The Artemis I mission, which will carry the Space Launch System (SLS) rocket and Orion spacecraft on a month-long voyage around the moon, will be launched by NASA today from Florida’s Kennedy Space Center.
The first uncrewed launch for NASA’s much-anticipated return to the moon’s surface also serves as the rocket’s world premiere. It’s the first mission in NASA’s Artemis lunar programme to put astronauts on the moon by 2025.
Even though Artemis I won’t transport people or touch down on the moon, the mission is significant in proving that NASA’s massive rocket and deep space capsule can operate as planned. Regarding NASA’s lunar objectives, Artemis I is a turning point. Despite the setbacks and the fact that it has taken up a significant chunk of NASA’s modest budget by federal agency standards, the Artemis programme has received much bipartisan political support.
Officials projected in 2012 that the SLS rocket would cost $6 billion to construct, debut in 2017, and cost $500 million each launch. However, the rocket is now making its debut, costing more than $20 billion to develop.
NASA’s auditor, the Inspector General, stated earlier this year that Artemis is not the “sustainable” moon mission that agency officials claim it is. The inspector discovered that more than $40 billion has already been spent on the programme and that NASA plans to spend $93 billion on it until 2025 when the first landing is scheduled.
However, even that 2025 deadline is in question, according to him. Moreover, he stated that the development technologies required to land on the moon’s surface will not be available until at least 2026.
NASA’s Artemis plan relies on the success of another monster rocket: SpaceX’s Starship. The agency last year awarded SpaceX with a $2.9 billion contract to develop a moon-specific version of the rocket to serve as the crew lunar lander for the Artemis III mission.
Boeing, Lockheed Martin, Northrop Grumman, Aerojet Rocketdyne, and Jacobs lead the effort to provide the hardware, infrastructure, and software for NASA’s Artemis I mission. According to NASA, the Artemis programme supports around 70,000 employees across the United States.
In addition to Kennedy as the launch site, other NASA facilities are engaged, including the DC headquarters, Marshall in Alabama, Stennis in Mississippi, Ames in California, and Langley in Virginia.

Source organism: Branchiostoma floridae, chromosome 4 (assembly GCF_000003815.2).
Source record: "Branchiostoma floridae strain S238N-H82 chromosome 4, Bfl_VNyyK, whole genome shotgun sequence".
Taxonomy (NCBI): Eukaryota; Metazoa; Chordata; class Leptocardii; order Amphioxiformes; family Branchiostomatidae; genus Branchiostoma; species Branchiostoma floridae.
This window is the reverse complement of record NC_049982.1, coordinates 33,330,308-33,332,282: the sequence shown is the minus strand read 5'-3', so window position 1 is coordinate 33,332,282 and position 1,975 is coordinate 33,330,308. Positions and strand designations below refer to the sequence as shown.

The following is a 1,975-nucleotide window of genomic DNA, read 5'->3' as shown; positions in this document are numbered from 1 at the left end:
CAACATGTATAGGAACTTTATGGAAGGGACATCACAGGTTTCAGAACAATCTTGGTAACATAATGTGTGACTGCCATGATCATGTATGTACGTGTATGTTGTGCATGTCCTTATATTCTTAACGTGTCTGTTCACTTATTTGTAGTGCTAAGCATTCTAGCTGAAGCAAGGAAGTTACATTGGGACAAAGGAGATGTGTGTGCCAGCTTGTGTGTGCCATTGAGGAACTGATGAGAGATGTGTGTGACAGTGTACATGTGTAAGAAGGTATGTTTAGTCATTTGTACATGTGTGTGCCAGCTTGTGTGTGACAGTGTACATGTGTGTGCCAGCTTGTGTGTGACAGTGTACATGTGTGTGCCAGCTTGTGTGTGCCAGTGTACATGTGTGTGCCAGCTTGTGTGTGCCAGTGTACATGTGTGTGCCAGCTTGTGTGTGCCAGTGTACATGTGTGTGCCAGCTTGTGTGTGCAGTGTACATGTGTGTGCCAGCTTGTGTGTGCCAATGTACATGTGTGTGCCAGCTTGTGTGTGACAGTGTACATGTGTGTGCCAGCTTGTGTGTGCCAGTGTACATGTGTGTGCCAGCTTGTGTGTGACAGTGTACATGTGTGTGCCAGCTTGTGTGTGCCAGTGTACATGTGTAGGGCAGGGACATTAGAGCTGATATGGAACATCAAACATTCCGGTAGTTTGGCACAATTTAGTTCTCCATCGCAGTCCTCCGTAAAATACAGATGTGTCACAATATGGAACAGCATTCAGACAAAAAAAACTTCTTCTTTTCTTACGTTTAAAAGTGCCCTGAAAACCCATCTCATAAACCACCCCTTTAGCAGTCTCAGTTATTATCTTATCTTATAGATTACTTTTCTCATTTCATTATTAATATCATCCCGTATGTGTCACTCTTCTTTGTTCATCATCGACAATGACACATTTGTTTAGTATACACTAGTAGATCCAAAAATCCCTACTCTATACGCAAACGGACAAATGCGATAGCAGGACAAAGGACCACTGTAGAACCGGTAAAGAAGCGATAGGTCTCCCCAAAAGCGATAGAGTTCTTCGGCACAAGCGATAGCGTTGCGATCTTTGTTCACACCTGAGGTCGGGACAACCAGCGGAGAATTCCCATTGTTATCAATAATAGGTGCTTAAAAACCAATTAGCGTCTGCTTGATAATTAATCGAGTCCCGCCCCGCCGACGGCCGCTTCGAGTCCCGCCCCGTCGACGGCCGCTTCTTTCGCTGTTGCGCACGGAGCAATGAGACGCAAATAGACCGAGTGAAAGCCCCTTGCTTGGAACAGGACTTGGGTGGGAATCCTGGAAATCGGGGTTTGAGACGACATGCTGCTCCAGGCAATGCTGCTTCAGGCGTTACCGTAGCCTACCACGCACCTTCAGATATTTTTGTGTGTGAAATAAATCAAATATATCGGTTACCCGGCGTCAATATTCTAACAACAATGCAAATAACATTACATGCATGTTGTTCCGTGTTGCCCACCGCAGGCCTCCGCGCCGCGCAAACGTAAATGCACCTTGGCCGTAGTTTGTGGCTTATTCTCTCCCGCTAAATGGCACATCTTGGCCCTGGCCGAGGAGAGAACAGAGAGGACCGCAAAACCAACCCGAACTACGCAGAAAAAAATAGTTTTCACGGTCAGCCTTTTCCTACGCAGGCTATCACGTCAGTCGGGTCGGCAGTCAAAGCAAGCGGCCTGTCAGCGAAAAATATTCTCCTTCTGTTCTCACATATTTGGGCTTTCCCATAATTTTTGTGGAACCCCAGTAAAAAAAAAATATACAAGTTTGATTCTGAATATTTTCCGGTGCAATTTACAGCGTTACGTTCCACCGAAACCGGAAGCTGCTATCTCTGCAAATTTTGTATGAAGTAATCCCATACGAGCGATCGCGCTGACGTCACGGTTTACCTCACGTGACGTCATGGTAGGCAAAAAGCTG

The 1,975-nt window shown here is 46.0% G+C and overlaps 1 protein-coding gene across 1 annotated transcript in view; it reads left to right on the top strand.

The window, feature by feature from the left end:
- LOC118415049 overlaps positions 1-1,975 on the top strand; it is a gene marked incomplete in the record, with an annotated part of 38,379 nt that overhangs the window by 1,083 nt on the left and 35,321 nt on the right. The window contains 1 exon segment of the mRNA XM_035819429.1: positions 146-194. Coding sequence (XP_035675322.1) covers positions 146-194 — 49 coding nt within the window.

If technical concerns or bad weather prevent the Aug. 29 launch, NASA has prepared backup launch dates for Sept. 2 and Sept. 5.
The SLS rocket, which stands 322 feet tall, is a complicated vehicle built on the technology utilised and developed in NASA’s Space Shuttle and Apollo projects. SLS weighs 5.7 million pounds when fully fuelled and produces up to 8.8 million pounds of thrust, which is 15% greater than the Saturn V rockets of the past century. SLS employs four liquid-fueled RS-25 engines, which formerly flew on the Space Shuttle before being repaired and enhanced, and two solid rocket boosters.
The orange hue of SLS’s core stage comes from the thermal protection system that covers it, spray-on foam insulation. NASA is employing an SLS variant called Block 1 for the first three Artemis flights. After that, NASA intends to deploy a more powerful variant, Block 1B, on future flights.
NASA’s Orion capsule can carry four passengers on flights lasting up to 21 days without refuelling. The crew module, which is meant to withstand the extreme conditions of extended space flight, is at its heart. After launch, the European Service Module, constructed by the European Space Agency and contractor Airbus, fuels and propels Orion.
Three mannequins will use sensors within the Orion spacecraft for Artemis I to gather data on what astronauts will observe travelling to and from the moon. Orion’s return to Earth is remarkable since it will do it at a speed of about 25,000 miles per hour. A thermal shield shields Orion’s exterior, and two parachutes will slow it down for a splash landing in the ocean.
Artemis, I will travel about 1.3 million miles in 42 days. Then, the spacecraft will separate from SLS, after which it will perform a “trans-lunar injection,” departing from Earth’s orbit and travelling to the moon for multiple days.
Before Orion enters orbit around the moon, NASA plans to fly it as close to the surface as 60 miles. Then, Orion will use the moon’s gravity to help it set a path back into Earth’s orbit on its way back. A crew from NASA and the Department of Defense will recover Orion once it splashes down in the Pacific Ocean off San Diego, California coast.
Along with the mannequins on Orion, Artemis-I also transports a range of payloads, including cube satellites, technical demonstrations, and research experiments.